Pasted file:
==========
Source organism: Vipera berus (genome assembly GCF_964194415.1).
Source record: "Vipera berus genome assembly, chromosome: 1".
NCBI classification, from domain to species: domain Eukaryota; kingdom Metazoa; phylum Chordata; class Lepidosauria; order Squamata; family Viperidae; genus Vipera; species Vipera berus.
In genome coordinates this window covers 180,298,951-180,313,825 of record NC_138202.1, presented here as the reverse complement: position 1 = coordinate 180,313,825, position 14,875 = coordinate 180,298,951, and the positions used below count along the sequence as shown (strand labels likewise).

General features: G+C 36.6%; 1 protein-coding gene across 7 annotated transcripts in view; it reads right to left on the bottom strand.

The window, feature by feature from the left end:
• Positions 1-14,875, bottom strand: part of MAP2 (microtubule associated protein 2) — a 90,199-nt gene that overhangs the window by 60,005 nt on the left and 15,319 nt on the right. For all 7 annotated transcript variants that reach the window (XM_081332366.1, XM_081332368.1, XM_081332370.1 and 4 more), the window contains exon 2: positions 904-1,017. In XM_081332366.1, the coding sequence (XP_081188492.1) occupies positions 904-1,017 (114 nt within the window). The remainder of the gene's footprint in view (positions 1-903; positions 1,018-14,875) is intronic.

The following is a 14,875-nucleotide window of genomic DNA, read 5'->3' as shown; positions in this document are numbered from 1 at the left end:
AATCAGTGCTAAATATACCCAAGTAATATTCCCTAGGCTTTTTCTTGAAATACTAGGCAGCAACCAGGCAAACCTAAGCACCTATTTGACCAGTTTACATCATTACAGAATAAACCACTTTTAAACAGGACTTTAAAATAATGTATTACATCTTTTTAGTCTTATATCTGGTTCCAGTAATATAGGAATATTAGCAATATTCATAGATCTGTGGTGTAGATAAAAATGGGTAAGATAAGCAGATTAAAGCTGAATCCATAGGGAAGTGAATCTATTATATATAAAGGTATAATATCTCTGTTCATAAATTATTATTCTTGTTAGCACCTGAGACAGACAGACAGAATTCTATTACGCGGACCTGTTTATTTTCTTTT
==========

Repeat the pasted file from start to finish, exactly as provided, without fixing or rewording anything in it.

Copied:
Source organism: Vipera berus (genome assembly GCF_964194415.1).
Source record: "Vipera berus genome assembly, chromosome: 1".
NCBI classification, from domain to species: domain Eukaryota; kingdom Metazoa; phylum Chordata; class Lepidosauria; order Squamata; family Viperidae; genus Vipera; species Vipera berus.
In genome coordinates this window covers 180,298,951-180,313,825 of record NC_138202.1, presented here as the reverse complement: position 1 = coordinate 180,313,825, position 14,875 = coordinate 180,298,951, and the positions used below count along the sequence as shown (strand labels likewise).

General features: G+C 36.6%; 1 protein-coding gene across 7 annotated transcripts in view; it reads right to left on the bottom strand.

The window, feature by feature from the left end:
• Positions 1-14,875, bottom strand: part of MAP2 (microtubule associated protein 2) — a 90,199-nt gene that overhangs the window by 60,005 nt on the left and 15,319 nt on the right. For all 7 annotated transcript variants that reach the window (XM_081332366.1, XM_081332368.1, XM_081332370.1 and 4 more), the window contains exon 2: positions 904-1,017. In XM_081332366.1, the coding sequence (XP_081188492.1) occupies positions 904-1,017 (114 nt within the window). The remainder of the gene's footprint in view (positions 1-903; positions 1,018-14,875) is intronic.

The following is a 14,875-nucleotide window of genomic DNA, read 5'->3' as shown; positions in this document are numbered from 1 at the left end:
AATCAGTGCTAAATATACCCAAGTAATATTCCCTAGGCTTTTTCTTGAAATACTAGGCAGCAACCAGGCAAACCTAAGCACCTATTTGACCAGTTTACATCATTACAGAATAAACCACTTTTAAACAGGACTTTAAAATAATGTATTACATCTTTTTAGTCTTATATCTGGTTCCAGTAATATAGGAATATTAGCAATATTCATAGATCTGTGGTGTAGATAAAAATGGGTAAGATAAGCAGATTAAAGCTGAATCCATAGGGAAGTGAATCTATTATATATAAAGGTATAATATCTCTGTTCATAAATTATTATTCTTGTTAGCACCTGAGACAGACAGACAGAATTCTATTACGCGGACCTGTTTATTTTCTTTT